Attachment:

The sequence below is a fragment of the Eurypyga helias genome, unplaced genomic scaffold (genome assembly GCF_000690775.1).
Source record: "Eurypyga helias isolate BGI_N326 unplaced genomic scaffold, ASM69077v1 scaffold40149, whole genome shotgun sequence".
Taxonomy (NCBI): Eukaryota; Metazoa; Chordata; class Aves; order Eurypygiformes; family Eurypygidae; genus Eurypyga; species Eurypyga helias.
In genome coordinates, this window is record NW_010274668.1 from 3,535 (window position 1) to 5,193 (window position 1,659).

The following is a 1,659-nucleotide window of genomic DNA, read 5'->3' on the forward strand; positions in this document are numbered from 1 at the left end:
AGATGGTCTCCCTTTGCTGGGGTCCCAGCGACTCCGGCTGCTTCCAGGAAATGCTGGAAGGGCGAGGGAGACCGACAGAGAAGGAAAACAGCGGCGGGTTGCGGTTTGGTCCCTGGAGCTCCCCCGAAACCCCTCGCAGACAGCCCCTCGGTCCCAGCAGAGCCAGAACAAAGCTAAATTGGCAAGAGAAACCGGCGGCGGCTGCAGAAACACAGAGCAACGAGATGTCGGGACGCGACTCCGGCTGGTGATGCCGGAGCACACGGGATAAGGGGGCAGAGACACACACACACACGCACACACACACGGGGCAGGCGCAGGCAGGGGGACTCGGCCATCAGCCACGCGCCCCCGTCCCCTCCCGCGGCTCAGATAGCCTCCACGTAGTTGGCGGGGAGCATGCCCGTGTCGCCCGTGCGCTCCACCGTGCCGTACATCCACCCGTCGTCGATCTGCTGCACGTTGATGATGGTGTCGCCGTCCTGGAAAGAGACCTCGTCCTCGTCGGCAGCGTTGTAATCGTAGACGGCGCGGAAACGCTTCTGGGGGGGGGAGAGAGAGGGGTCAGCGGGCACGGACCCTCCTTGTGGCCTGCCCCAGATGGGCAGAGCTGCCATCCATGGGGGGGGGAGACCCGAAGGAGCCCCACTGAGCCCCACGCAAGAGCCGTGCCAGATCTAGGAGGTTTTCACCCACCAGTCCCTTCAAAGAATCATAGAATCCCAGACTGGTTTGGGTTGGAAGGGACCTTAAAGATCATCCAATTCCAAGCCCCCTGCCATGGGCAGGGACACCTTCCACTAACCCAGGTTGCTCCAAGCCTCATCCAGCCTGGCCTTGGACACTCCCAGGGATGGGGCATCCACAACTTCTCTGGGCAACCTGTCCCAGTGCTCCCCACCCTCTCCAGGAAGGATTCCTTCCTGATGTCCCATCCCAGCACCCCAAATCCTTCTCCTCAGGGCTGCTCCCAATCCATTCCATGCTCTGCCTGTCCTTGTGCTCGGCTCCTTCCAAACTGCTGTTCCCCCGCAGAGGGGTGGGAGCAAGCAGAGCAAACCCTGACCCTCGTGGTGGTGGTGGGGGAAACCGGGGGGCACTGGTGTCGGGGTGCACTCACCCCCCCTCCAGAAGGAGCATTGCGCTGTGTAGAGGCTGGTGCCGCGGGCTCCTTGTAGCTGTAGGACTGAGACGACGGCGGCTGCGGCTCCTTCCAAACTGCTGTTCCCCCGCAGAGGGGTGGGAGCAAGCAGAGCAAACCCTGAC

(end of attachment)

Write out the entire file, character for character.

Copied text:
The sequence below is a fragment of the Eurypyga helias genome, unplaced genomic scaffold (genome assembly GCF_000690775.1).
Source record: "Eurypyga helias isolate BGI_N326 unplaced genomic scaffold, ASM69077v1 scaffold40149, whole genome shotgun sequence".
Taxonomy (NCBI): Eukaryota; Metazoa; Chordata; class Aves; order Eurypygiformes; family Eurypygidae; genus Eurypyga; species Eurypyga helias.
In genome coordinates, this window is record NW_010274668.1 from 3,535 (window position 1) to 5,193 (window position 1,659).

The following is a 1,659-nucleotide window of genomic DNA, read 5'->3' on the forward strand; positions in this document are numbered from 1 at the left end:
AGATGGTCTCCCTTTGCTGGGGTCCCAGCGACTCCGGCTGCTTCCAGGAAATGCTGGAAGGGCGAGGGAGACCGACAGAGAAGGAAAACAGCGGCGGGTTGCGGTTTGGTCCCTGGAGCTCCCCCGAAACCCCTCGCAGACAGCCCCTCGGTCCCAGCAGAGCCAGAACAAAGCTAAATTGGCAAGAGAAACCGGCGGCGGCTGCAGAAACACAGAGCAACGAGATGTCGGGACGCGACTCCGGCTGGTGATGCCGGAGCACACGGGATAAGGGGGCAGAGACACACACACACACGCACACACACACGGGGCAGGCGCAGGCAGGGGGACTCGGCCATCAGCCACGCGCCCCCGTCCCCTCCCGCGGCTCAGATAGCCTCCACGTAGTTGGCGGGGAGCATGCCCGTGTCGCCCGTGCGCTCCACCGTGCCGTACATCCACCCGTCGTCGATCTGCTGCACGTTGATGATGGTGTCGCCGTCCTGGAAAGAGACCTCGTCCTCGTCGGCAGCGTTGTAATCGTAGACGGCGCGGAAACGCTTCTGGGGGGGGGAGAGAGAGGGGTCAGCGGGCACGGACCCTCCTTGTGGCCTGCCCCAGATGGGCAGAGCTGCCATCCATGGGGGGGGGAGACCCGAAGGAGCCCCACTGAGCCCCACGCAAGAGCCGTGCCAGATCTAGGAGGTTTTCACCCACCAGTCCCTTCAAAGAATCATAGAATCCCAGACTGGTTTGGGTTGGAAGGGACCTTAAAGATCATCCAATTCCAAGCCCCCTGCCATGGGCAGGGACACCTTCCACTAACCCAGGTTGCTCCAAGCCTCATCCAGCCTGGCCTTGGACACTCCCAGGGATGGGGCATCCACAACTTCTCTGGGCAACCTGTCCCAGTGCTCCCCACCCTCTCCAGGAAGGATTCCTTCCTGATGTCCCATCCCAGCACCCCAAATCCTTCTCCTCAGGGCTGCTCCCAATCCATTCCATGCTCTGCCTGTCCTTGTGCTCGGCTCCTTCCAAACTGCTGTTCCCCCGCAGAGGGGTGGGAGCAAGCAGAGCAAACCCTGACCCTCGTGGTGGTGGTGGGGGAAACCGGGGGGCACTGGTGTCGGGGTGCACTCACCCCCCCTCCAGAAGGAGCATTGCGCTGTGTAGAGGCTGGTGCCGCGGGCTCCTTGTAGCTGTAGGACTGAGACGACGGCGGCTGCGGCTCCTTCCAAACTGCTGTTCCCCCGCAGAGGGGTGGGAGCAAGCAGAGCAAACCCTGAC